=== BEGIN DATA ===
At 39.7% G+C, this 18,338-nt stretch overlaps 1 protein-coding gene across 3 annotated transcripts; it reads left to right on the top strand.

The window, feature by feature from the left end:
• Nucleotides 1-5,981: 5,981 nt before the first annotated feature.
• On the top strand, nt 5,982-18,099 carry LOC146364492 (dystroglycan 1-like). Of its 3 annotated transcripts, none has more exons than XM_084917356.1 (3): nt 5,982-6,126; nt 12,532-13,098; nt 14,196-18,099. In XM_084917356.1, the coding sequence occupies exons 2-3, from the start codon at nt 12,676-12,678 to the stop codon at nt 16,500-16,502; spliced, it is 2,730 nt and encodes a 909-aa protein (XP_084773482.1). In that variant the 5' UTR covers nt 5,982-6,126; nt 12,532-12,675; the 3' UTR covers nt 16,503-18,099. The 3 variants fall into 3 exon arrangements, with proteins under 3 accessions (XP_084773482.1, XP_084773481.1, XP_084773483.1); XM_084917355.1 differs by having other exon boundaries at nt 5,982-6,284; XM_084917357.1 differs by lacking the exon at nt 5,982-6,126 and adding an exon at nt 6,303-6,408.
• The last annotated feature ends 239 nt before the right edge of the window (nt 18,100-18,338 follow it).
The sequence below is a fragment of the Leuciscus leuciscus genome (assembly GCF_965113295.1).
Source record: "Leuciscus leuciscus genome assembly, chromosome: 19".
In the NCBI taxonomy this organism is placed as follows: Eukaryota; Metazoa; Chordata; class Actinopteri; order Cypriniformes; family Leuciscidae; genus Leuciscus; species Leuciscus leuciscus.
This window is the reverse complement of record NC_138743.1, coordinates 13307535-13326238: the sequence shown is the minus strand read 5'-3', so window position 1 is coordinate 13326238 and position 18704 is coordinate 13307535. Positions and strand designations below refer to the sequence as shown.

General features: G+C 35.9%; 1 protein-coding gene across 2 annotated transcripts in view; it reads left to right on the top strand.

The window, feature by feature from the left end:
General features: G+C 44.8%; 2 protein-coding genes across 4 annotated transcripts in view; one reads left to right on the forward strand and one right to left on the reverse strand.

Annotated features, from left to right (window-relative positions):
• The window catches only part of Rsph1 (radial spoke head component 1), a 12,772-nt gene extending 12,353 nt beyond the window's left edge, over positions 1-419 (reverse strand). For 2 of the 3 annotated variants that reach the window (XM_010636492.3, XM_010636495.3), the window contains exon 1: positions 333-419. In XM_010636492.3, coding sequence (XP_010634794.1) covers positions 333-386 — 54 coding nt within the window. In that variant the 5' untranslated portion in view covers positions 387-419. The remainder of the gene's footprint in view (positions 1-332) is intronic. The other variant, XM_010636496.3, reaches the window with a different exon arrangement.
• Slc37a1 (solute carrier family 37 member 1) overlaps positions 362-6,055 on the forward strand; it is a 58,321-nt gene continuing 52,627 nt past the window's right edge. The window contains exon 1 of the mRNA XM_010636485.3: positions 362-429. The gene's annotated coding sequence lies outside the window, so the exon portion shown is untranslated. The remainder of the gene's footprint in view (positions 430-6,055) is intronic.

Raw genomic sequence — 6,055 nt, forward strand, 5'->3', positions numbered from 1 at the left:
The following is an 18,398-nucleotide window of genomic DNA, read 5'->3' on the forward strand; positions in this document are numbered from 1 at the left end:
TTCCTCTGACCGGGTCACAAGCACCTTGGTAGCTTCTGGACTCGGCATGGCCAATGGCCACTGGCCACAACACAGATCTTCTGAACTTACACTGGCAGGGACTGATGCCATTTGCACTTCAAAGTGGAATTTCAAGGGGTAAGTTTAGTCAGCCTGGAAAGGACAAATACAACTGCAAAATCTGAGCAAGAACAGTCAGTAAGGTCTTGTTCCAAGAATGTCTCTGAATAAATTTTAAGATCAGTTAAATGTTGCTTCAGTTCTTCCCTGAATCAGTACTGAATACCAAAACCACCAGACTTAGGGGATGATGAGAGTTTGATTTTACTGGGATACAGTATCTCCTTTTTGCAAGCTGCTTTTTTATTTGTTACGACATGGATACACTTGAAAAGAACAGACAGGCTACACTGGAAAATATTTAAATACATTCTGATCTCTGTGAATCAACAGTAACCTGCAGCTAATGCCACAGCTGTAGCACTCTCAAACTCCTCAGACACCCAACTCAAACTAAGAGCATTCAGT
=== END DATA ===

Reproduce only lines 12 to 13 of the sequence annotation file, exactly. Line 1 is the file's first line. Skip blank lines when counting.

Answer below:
General features: G+C 44.8%; 2 protein-coding genes across 4 annotated transcripts in view; one reads left to right on the forward strand and one right to left on the reverse strand.

Annotated features, from left to right (window-relative positions):